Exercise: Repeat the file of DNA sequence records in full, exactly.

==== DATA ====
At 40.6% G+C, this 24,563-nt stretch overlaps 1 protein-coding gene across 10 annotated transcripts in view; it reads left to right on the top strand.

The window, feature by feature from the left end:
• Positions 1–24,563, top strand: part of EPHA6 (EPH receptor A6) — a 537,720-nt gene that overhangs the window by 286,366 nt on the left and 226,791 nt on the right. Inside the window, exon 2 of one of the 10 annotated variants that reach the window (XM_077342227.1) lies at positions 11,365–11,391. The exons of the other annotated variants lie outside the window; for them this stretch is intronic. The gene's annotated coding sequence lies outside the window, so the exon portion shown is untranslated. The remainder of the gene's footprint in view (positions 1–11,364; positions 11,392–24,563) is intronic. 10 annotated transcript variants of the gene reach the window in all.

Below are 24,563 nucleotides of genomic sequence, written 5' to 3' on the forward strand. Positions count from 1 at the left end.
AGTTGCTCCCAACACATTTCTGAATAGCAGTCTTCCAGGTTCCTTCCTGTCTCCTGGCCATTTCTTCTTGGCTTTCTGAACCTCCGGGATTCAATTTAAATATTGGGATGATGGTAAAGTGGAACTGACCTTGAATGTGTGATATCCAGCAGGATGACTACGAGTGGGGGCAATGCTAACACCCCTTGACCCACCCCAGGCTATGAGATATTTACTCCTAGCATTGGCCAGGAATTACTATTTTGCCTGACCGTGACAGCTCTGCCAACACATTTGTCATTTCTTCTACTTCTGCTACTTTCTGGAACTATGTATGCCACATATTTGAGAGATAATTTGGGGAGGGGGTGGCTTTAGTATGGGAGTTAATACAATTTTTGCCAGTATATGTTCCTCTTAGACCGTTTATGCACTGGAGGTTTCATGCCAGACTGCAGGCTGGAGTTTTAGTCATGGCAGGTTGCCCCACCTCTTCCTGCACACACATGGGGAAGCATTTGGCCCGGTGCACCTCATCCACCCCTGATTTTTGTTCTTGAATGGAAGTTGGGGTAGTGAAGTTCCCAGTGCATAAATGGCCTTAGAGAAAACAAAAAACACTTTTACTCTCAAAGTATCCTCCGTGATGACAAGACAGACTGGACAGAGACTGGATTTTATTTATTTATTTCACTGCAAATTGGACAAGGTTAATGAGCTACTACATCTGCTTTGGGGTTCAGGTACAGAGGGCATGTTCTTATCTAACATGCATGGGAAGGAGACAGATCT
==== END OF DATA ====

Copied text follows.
At 40.6% G+C, this 24,563-nt stretch overlaps 1 protein-coding gene across 10 annotated transcripts in view; it reads left to right on the top strand.

The window, feature by feature from the left end:
• Positions 1–24,563, top strand: part of EPHA6 (EPH receptor A6) — a 537,720-nt gene that overhangs the window by 286,366 nt on the left and 226,791 nt on the right. Inside the window, exon 2 of one of the 10 annotated variants that reach the window (XM_077342227.1) lies at positions 11,365–11,391. The exons of the other annotated variants lie outside the window; for them this stretch is intronic. The gene's annotated coding sequence lies outside the window, so the exon portion shown is untranslated. The remainder of the gene's footprint in view (positions 1–11,364; positions 11,392–24,563) is intronic. 10 annotated transcript variants of the gene reach the window in all.

Below are 24,563 nucleotides of genomic sequence, written 5' to 3' on the forward strand. Positions count from 1 at the left end.
AGTTGCTCCCAACACATTTCTGAATAGCAGTCTTCCAGGTTCCTTCCTGTCTCCTGGCCATTTCTTCTTGGCTTTCTGAACCTCCGGGATTCAATTTAAATATTGGGATGATGGTAAAGTGGAACTGACCTTGAATGTGTGATATCCAGCAGGATGACTACGAGTGGGGGCAATGCTAACACCCCTTGACCCACCCCAGGCTATGAGATATTTACTCCTAGCATTGGCCAGGAATTACTATTTTGCCTGACCGTGACAGCTCTGCCAACACATTTGTCATTTCTTCTACTTCTGCTACTTTCTGGAACTATGTATGCCACATATTTGAGAGATAATTTGGGGAGGGGGTGGCTTTAGTATGGGAGTTAATACAATTTTTGCCAGTATATGTTCCTCTTAGACCGTTTATGCACTGGAGGTTTCATGCCAGACTGCAGGCTGGAGTTTTAGTCATGGCAGGTTGCCCCACCTCTTCCTGCACACACATGGGGAAGCATTTGGCCCGGTGCACCTCATCCACCCCTGATTTTTGTTCTTGAATGGAAGTTGGGGTAGTGAAGTTCCCAGTGCATAAATGGCCTTAGAGAAAACAAAAAACACTTTTACTCTCAAAGTATCCTCCGTGATGACAAGACAGACTGGACAGAGACTGGATTTTATTTATTTATTTCACTGCAAATTGGACAAGGTTAATGAGCTACTACATCTGCTTTGGGGTTCAGGTACAGAGGGCATGTTCTTATCTAACATGCATGGGAAGGAGACAGATCT